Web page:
We had a great turn out for our first Best Practices in Prior Art Searching – Life Sciences. We tried to go through the 120 slides but hard to do so in an hour. Two questions in particular came up twice. If you want to sign up for our next one, we will be updating our schedule.
“Please shed more like on searching for developmental drugs”
– Experimental pipeline drugs will not be found in the FDA OrangeBook (http://www.accessdata.fda.gov/scripts/cder/ob/docs/queryai.cfm). If we can find the internal/developmental codename, we can use that to search in PubMed, CAplus, and in patents, as sometimes, the internal name is used. Also, DrugBank ( http://www.drugbank.ca/drugs/DB00641 is an example), on the upper right hand is a pull down menu that allows an API structure to be searched within approved, withdrawn, and experimental compound databases.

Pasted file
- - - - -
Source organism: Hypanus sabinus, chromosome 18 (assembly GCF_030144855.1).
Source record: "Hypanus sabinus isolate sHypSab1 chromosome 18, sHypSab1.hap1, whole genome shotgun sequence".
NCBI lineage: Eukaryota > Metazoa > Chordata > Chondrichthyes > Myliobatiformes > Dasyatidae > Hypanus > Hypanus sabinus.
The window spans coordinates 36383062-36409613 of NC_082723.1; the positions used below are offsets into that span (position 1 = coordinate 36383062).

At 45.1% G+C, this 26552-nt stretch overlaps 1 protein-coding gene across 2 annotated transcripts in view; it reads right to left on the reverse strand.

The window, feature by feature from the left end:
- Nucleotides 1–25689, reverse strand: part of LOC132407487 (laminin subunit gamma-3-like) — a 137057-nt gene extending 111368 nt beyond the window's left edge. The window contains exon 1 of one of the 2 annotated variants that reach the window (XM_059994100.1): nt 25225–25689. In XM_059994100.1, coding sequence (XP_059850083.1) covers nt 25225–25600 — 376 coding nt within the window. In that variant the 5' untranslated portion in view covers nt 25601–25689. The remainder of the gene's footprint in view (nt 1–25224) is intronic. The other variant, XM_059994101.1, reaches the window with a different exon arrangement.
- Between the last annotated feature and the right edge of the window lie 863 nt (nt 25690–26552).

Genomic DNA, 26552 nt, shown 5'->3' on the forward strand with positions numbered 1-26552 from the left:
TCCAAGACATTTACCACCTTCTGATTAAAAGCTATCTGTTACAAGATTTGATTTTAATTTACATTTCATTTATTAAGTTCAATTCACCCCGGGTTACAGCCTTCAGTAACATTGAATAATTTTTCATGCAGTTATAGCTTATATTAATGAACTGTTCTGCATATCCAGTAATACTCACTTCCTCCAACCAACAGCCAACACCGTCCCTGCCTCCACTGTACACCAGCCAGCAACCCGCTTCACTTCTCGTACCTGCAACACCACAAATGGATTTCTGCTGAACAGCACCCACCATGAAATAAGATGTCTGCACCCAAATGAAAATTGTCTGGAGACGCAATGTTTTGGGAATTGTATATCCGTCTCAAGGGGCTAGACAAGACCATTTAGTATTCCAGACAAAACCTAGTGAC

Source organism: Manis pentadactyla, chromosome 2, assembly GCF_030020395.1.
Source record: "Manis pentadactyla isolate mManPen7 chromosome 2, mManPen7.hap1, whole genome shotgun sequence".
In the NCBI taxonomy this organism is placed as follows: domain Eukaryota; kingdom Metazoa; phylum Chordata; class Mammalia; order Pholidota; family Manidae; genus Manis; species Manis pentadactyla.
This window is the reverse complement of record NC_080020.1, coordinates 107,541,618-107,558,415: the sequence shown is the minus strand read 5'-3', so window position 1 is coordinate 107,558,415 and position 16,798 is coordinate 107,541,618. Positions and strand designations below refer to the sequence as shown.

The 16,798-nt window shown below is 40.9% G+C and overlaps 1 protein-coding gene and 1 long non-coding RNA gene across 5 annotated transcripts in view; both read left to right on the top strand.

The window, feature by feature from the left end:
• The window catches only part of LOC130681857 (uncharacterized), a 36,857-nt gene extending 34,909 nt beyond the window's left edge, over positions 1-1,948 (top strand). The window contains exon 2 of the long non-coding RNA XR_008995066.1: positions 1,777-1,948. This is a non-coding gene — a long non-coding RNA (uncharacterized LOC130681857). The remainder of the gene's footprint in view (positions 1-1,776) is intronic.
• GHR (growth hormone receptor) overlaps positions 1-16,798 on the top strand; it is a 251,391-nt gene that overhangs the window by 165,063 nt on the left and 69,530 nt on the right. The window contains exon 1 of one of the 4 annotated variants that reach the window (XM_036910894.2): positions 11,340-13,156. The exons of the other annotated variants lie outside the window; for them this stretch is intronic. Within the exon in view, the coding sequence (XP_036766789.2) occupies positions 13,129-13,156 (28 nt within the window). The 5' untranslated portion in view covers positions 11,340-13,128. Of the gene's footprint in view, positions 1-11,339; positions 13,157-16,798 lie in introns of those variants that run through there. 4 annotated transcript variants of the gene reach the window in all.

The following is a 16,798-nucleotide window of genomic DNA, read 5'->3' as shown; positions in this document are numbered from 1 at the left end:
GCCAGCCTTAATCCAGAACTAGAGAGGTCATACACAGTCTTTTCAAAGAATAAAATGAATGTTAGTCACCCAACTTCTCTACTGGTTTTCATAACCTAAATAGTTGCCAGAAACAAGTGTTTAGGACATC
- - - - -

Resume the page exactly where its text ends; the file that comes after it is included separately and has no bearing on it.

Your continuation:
“You quickly mentioned in the nutraceutical section about searching Asian entities for nutraceuticals. What are good databases to use?”
-Yes, I have found in my searching experience that Asian countries are very good for plant extract searching as homeopathic/natural remedies (and therefore patent activity). One note is that doing searching in these areas may uncover different local or colloquial terms for the plant or extract, which may then be put into the search string to broaden the search. Most search engines will look at the translated abstract, so in general, databases that provide good Asian coverage (Qpat, PatBase) should come up with very good results. The rise of organic foods, supplements and vitamins in the US has led to a plethora of website, (www.vitaminshoppe.com; gnc.com) which carry these type of products and can be searched. As shown in the webinar, the USPC is very well organized so that patents relating to a specific plant can easily be found by the scientific name, in its particular subclass, which in most cases can be manually searched.G4EHJZ8BKG24